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Arreton Manor

Picture of Arreton Manor
Arreton Manor

Arreton Manor has a history dating back to at least 872 AD, a fact that it is recorded in the Domesday Book. It is noted in the will of King Alfred the Great in 855 AD. Previously it had been owned by his mother Osburga and her father Oslac, Chief Butler of England. The manor was owned by King Edward before the Norman conquest.

After 1086, it was owned by William the Conqueror. In 1100 it was granted to Richard de Redvers, and was part of an endowment given to the monks of Quarr Abbey by his son Baldwin, Lord of the Isle of Wight in 1132. The manor was farmed by the monks themselves. Courts were held there to deal with the business of the manor. History shows that the abbot and monks of Quarr held the manor as a most prized possession and clung to it even when the economic viability of the monastic churches began to be threatened.

The manor continued to prosper and by the end of the 13th century had reached it peak, but from then on the fortunes of the Abbey began to decline until a hundred years later it was in financial difficulties. Soon a desperate search was on for additional income. In an attempt to generate income the granges and other properties were leased to tenants for rents. Arreton being the last to go. It remained in their control for about 400 years until 1523.

On the 1st February 1523, John Leigh took on a lease for 70 years from the Abbot, William Rippon. Sir John had come to the Island from Flamston, Wiltshire on his marriage to Agnes Fry, a widow of Appuldurcombe. Already at Michaelmas 1498 he had secured a 35-year lease of Appuldurcombe from the famous London convent of Minories without Aldgate and was to obtain, on June 3 1504, a 25-year lease of Carisbrooke priory from the Carthusians of Sheen. To hold all these and other considerable properties, in opposition to the law of 1489 on property holding, Sir John secured a royal dispensation on 3 November 1504He was at the time easily the richest man on the Isle of Wight. Of his two daughters, Isabel was a num at Wilton, whereas Anne was to marry James Worsley and thus found a most notable Island family.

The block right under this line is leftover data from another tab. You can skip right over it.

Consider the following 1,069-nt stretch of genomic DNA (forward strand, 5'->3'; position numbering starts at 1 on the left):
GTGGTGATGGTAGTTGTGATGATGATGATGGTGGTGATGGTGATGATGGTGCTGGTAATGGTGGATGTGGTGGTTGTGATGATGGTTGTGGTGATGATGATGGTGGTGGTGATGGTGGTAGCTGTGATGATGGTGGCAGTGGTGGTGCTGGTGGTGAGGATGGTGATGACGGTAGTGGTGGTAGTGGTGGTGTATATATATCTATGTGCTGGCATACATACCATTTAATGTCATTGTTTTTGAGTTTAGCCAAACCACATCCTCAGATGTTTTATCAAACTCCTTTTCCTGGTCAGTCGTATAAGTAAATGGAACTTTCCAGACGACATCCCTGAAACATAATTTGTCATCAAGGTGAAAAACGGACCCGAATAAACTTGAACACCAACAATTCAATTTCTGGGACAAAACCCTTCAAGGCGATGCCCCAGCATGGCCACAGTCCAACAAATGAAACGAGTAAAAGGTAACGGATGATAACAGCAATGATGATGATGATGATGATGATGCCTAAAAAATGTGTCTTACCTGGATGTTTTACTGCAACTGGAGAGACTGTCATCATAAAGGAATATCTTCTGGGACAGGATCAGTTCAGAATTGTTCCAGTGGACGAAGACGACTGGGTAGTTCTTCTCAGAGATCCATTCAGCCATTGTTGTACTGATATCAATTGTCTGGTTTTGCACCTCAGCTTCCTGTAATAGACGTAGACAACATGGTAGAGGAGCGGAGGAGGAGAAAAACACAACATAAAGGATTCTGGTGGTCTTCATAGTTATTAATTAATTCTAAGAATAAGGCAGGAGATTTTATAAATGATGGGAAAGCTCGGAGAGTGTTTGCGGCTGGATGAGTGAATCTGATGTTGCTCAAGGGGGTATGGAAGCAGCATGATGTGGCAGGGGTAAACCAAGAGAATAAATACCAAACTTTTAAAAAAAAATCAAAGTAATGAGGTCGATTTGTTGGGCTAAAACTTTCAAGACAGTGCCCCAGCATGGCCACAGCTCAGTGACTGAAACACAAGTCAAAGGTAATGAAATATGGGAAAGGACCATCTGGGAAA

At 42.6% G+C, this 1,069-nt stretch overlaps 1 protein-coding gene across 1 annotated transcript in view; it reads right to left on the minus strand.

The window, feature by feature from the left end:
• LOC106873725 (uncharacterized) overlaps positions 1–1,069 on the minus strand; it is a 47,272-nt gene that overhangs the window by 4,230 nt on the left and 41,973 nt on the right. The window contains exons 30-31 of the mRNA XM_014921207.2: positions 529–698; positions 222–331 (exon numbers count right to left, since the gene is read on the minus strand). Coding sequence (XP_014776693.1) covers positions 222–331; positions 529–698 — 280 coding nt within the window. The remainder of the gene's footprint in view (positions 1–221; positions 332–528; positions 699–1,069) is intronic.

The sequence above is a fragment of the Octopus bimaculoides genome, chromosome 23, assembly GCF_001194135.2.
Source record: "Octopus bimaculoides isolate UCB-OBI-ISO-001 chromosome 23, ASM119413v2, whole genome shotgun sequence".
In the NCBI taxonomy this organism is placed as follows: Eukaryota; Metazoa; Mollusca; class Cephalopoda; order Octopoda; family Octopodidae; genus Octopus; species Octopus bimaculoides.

After the Dissolution of the monasteries by Henry VIII the manor came into the hands of the crown, however the lease continued with the Leigh family.

John Leigh had three sons, and the eldest of these, also called John, died without issue. John Leigh died in 1540 and in his will he left the lease to his wife Elizabeth, to his two brothers Edward and Barnaby £20 each, and to Jane Newman one cow. When Elizabeth died the lease passed on to Barnaby the third son.

Tragedy or legend now enter the history and for those who wish to read of this account see Sir John Oglander's Chronicles of the Isle of Wight.

Picture of 2nd. Lord Culpeper 1635-1689
Thomas 2nd Lord Culpeper 1635-1689
(c) Trustees of Leeds Castle Foundation

James and Thomas who were the two older brothers of Mrs Barnaby Leigh once fought a duel to determine which one of them would inherit the property. One of the brothers was killed and three days later the other brother died of his wounds he had received. The title did lie with Barnaby Leigh during the reign of Elizabeth 1st. It is also recorded that when he lay on his deathbed his son John smothered him with a pillow so as to gain the inheritance. But on looking up after doing this dastardly deed, John noticed Annabel, his younger sister standing there watching, and in his panic he dragged her upstairs and threw her from the highest window. It is said that there is an area in the room that is permantely cold and the ghost of little Annabel is often seen and heard in the grounds of the manor.

The present manor house was begun in 1595 and completed in 1612. As is typical of houses of this period its mellowed Island stone walls, mullioned windows and red tiled roof sits serenely with its back to the Down, facing out over the Vale of Arreton.

Charles I visited the manor several times - perhaps it was for his sake that a secret room was hidden behind a closet in the West Bedroom, which could be entered through the side of a chimney. In 1628, the king granted the manor to trustees to help repay his debts to the City of London, and it was bought by two London merchants, Charles continued to visit the manor on several occasions and stayed there before being imprisoned in Carisbrooke Castle. It was then sold on, the second time to Lord Culpeper [Thomas, Second Lord], Governor of the Isle of Wight. On Lord Culpeper's death, his daughter, Lady Katherine, acquired the property. Lady Katherine married Lord Fairfax, [known as "The coloniser of Virginia"]. It stayed in the Fairfax and Martin families for the next 230 years.

From the late 1800s the manor has changed hands many times with the property having been used for many different uses, from private residence to museum to more recently as a destination for weddings. What of the future, we have to wait and see.

This page was last edited on: 4th March, 2015 06:16:07

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